Player-controlled AWACS

From UOAF Codex
Jump to navigation Jump to search
AWACS in flight

Learning objectives

  1. Configure IVC for human-controlled AWACS
  2. Install Online Squadron Collection
  3. Understand how to use BMS labels (TBD)
  4. Understand how to give BRAA and Bullseye calls
  5. Understand key brevity


Example Radio Chatter with Human GCI/AWACS "Showtime"
Speaker Message Notes
Falcon 1-1 Showtime, Falcon 1: Declare contact bullseye 315/89 12000. Falcon 1 uses his flight callsign in this example. This is the callsign Showtime will reply to. This may be confusing if other members of Falcon are trying to declare. He should probably use his own callsign, which is Falcon 1-1.
Showtime Falcon 1, Showtime: Contact is hostile. 2 ship. Showtime probably doesn't know exactly what type of aircraft these are.
Gamble 2-1 Showtime, Gamble 2-1: Bogey Dope. Gamble 2-1 MUST use his ship callsign and not his flight callsign, since the reply is dependent upon his location.
Showtime Gamble 2-1, Showtime: nearest threat is one group bullseye 215/13; 25,000; hot; hostile; MiG-29 singleton Showtime knows the type of aircraft.
Viper 1-3 Showtime, Viper 1-3, Bogey Dope. This is equivalent to "request vector to (nearest) target."
Showtime Viper 1-3, Showtime: Say ownship bullseye. Showtime is most likely unable to see Viper 1-3 on scope. This is because BMS only shows one single ship in the 2D screen to represent an entire flight. If Showtime is using OSC F4AWACS, then Viper 1-3's chances of being seen are increased dramatically by running the OSC Validator.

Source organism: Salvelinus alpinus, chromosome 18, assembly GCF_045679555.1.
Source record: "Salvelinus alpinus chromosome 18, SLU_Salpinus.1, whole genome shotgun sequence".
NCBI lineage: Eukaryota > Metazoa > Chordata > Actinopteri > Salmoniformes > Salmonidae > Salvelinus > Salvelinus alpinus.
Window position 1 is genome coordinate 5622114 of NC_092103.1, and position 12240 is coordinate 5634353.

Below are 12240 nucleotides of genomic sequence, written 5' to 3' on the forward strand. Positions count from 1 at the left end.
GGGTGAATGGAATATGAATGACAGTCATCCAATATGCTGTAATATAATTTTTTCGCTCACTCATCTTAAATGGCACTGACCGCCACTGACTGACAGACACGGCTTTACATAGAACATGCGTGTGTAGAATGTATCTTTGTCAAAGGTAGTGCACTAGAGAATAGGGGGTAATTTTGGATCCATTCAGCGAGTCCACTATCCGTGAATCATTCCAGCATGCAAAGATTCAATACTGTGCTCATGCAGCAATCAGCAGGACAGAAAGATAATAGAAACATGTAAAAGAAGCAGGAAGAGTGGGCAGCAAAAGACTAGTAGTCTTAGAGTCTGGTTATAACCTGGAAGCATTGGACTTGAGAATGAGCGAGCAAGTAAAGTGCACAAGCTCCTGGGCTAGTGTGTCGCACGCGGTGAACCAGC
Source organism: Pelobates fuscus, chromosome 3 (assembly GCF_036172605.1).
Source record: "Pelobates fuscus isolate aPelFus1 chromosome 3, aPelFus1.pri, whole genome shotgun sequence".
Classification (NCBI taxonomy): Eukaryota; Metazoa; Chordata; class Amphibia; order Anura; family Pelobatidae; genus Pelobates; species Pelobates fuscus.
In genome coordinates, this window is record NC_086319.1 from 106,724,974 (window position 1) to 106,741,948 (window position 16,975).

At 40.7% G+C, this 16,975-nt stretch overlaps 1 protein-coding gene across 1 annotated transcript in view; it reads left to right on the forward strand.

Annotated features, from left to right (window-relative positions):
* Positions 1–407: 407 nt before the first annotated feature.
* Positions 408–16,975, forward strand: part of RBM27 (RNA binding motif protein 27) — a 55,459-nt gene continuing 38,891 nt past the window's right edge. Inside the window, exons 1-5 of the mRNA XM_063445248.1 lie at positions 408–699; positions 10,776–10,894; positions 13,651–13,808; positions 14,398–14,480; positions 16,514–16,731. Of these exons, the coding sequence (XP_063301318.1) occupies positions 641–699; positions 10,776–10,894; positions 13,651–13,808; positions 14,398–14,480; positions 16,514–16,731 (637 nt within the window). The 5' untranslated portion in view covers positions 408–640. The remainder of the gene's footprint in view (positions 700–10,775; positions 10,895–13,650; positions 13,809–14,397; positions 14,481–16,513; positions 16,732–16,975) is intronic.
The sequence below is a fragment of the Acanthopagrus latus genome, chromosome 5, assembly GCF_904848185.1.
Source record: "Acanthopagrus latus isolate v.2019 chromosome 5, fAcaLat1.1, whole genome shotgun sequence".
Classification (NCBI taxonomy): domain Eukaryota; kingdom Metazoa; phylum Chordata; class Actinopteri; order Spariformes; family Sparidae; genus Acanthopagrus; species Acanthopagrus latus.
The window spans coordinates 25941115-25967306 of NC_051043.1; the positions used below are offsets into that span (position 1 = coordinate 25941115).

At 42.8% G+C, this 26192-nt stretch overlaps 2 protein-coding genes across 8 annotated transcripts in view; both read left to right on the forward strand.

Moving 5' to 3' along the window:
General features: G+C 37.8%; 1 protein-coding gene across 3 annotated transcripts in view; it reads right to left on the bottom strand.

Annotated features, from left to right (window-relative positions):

• All pilots must configure IVC in order to hear the human AWACS/GCI.
  • If using the Online Squadron Collection (OSC):
    • All pilots flying in the mission need to run the OSC Validator during the mission.
    • The human AWACS/GCI needs to run the OSC AISpy and OSC F4AWACS.
    • The server flight needs to run the OSC SQServer.
  • The preferred channel for talking with human AWACS/GCI will be briefed.

Configuring IVC

  1. Locate the relevant IVC ini file.
    1. Default location for 64-bit installations is Falcon BMS 4.34\Bin\x64\IVC\IVC Client.ini
    2. Default location for 32-bit installations is Falcon BMS 4.34\Bin\x86\IVC\IVC Client.ini
  2. Open the relevant IVC ini file, and then apply whichever changes apply to the situation:

Changes ONLY for Pilots

  1. Find the following line:
    #outsiders = none
  2. Change the above to this:
    outsiders = all

This ensures that pilots can hear the human AWACS/GCI no matter where he's seated in the 2D World. If a user has outsiders=none, then that pilot will have transmissions from human AWACS/GCI affected by distance and terrain.

Note: Please note that the beginning of the line should lack the '#'. This is because '#' tells IVC to ignore the rest of the line and treat it as a comment.

Changes ONLY for GCI/AWACS

Human GCI/AWACS must manually configure IVC via the IVC Client, including setting the UHF frequency to that which will be used to communicate with the flights he will support.

If he is using BMS to connect to the IVC server, then after connecting to the hosted TE/Campaign, he should do the following:

  1. Find the open IVC client instance.
  2. Click on Force Local Control. This will probably disconnect the IVC Client from the IVC Server.
  3. Click on Connect.
  4. If participating in a planned event that require pre-flight IVC checks, assign the appropriate frequencies:
    1. Enter "339750" (without the quotes) for UHF and click on Change Frequency. (Click Change Frequency even if the frequency is already correctly entered.)
    2. Enter "1234" (without the quotes) for VHF and click on Change Frequency. (Click Change Frequency even if the frequency is already correctly entered.)